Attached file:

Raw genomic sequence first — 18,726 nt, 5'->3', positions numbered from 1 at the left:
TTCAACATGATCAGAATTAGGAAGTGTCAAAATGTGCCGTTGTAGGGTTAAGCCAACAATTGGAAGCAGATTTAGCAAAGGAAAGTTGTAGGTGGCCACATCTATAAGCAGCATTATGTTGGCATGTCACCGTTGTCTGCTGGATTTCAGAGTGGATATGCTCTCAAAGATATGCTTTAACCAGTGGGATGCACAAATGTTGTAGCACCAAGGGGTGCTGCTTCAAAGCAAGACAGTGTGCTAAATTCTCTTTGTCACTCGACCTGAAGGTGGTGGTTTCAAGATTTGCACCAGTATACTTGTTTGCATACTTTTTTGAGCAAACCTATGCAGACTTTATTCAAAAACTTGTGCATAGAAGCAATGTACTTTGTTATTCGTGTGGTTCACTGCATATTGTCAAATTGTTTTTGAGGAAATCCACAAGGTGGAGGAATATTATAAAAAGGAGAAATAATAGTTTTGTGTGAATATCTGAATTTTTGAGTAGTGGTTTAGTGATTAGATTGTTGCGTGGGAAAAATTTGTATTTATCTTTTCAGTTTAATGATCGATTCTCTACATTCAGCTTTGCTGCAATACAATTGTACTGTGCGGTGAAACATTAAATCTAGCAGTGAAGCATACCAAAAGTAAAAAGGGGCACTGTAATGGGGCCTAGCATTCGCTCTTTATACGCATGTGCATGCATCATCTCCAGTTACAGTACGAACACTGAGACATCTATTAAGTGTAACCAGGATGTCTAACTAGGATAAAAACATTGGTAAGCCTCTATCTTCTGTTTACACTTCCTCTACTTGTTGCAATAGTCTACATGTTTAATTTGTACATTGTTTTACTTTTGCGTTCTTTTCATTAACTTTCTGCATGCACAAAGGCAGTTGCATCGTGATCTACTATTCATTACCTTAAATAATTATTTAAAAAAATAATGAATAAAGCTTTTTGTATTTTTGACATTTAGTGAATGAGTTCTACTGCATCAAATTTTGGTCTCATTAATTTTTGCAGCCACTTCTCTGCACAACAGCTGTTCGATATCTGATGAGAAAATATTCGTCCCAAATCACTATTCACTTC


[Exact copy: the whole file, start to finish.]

Raw genomic sequence first — 18,726 nt, 5'->3', positions numbered from 1 at the left:
TTCAACATGATCAGAATTAGGAAGTGTCAAAATGTGCCGTTGTAGGGTTAAGCCAACAATTGGAAGCAGATTTAGCAAAGGAAAGTTGTAGGTGGCCACATCTATAAGCAGCATTATGTTGGCATGTCACCGTTGTCTGCTGGATTTCAGAGTGGATATGCTCTCAAAGATATGCTTTAACCAGTGGGATGCACAAATGTTGTAGCACCAAGGGGTGCTGCTTCAAAGCAAGACAGTGTGCTAAATTCTCTTTGTCACTCGACCTGAAGGTGGTGGTTTCAAGATTTGCACCAGTATACTTGTTTGCATACTTTTTTGAGCAAACCTATGCAGACTTTATTCAAAAACTTGTGCATAGAAGCAATGTACTTTGTTATTCGTGTGGTTCACTGCATATTGTCAAATTGTTTTTGAGGAAATCCACAAGGTGGAGGAATATTATAAAAAGGAGAAATAATAGTTTTGTGTGAATATCTGAATTTTTGAGTAGTGGTTTAGTGATTAGATTGTTGCGTGGGAAAAATTTGTATTTATCTTTTCAGTTTAATGATCGATTCTCTACATTCAGCTTTGCTGCAATACAATTGTACTGTGCGGTGAAACATTAAATCTAGCAGTGAAGCATACCAAAAGTAAAAAGGGGCACTGTAATGGGGCCTAGCATTCGCTCTTTATACGCATGTGCATGCATCATCTCCAGTTACAGTACGAACACTGAGACATCTATTAAGTGTAACCAGGATGTCTAACTAGGATAAAAACATTGGTAAGCCTCTATCTTCTGTTTACACTTCCTCTACTTGTTGCAATAGTCTACATGTTTAATTTGTACATTGTTTTACTTTTGCGTTCTTTTCATTAACTTTCTGCATGCACAAAGGCAGTTGCATCGTGATCTACTATTCATTACCTTAAATAATTATTTAAAAAAATAATGAATAAAGCTTTTTGTATTTTTGACATTTAGTGAATGAGTTCTACTGCATCAAATTTTGGTCTCATTAATTTTTGCAGCCACTTCTCTGCACAACAGCTGTTCGATATCTGATGAGAAAATATTCGTCCCAAATCACTATTCACTTC